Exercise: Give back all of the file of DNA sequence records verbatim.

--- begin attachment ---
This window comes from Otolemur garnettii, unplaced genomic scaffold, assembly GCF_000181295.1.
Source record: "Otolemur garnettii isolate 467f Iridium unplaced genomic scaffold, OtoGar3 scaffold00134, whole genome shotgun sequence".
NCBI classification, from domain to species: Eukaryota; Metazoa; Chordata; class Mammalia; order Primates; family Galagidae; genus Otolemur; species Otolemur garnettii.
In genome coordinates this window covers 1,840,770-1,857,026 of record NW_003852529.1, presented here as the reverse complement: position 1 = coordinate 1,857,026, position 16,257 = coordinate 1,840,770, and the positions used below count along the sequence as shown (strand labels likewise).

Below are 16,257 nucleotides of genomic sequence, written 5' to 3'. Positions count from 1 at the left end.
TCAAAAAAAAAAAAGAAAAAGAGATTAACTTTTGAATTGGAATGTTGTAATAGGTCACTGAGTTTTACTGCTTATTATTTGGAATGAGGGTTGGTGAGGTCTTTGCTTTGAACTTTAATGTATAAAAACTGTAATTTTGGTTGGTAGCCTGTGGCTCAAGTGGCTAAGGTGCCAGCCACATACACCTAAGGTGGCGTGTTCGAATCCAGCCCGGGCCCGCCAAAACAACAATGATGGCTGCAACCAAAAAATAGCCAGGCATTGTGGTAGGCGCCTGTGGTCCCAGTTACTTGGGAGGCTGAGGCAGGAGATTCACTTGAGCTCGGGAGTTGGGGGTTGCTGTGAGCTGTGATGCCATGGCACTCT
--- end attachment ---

This window comes from Otolemur garnettii, unplaced genomic scaffold, assembly GCF_000181295.1.
Source record: "Otolemur garnettii isolate 467f Iridium unplaced genomic scaffold, OtoGar3 scaffold00134, whole genome shotgun sequence".
NCBI classification, from domain to species: Eukaryota; Metazoa; Chordata; class Mammalia; order Primates; family Galagidae; genus Otolemur; species Otolemur garnettii.
In genome coordinates this window covers 1,840,770-1,857,026 of record NW_003852529.1, presented here as the reverse complement: position 1 = coordinate 1,857,026, position 16,257 = coordinate 1,840,770, and the positions used below count along the sequence as shown (strand labels likewise).

Below are 16,257 nucleotides of genomic sequence, written 5' to 3'. Positions count from 1 at the left end.
TCAAAAAAAAAAAAGAAAAAGAGATTAACTTTTGAATTGGAATGTTGTAATAGGTCACTGAGTTTTACTGCTTATTATTTGGAATGAGGGTTGGTGAGGTCTTTGCTTTGAACTTTAATGTATAAAAACTGTAATTTTGGTTGGTAGCCTGTGGCTCAAGTGGCTAAGGTGCCAGCCACATACACCTAAGGTGGCGTGTTCGAATCCAGCCCGGGCCCGCCAAAACAACAATGATGGCTGCAACCAAAAAATAGCCAGGCATTGTGGTAGGCGCCTGTGGTCCCAGTTACTTGGGAGGCTGAGGCAGGAGATTCACTTGAGCTCGGGAGTTGGGGGTTGCTGTGAGCTGTGATGCCATGGCACTCT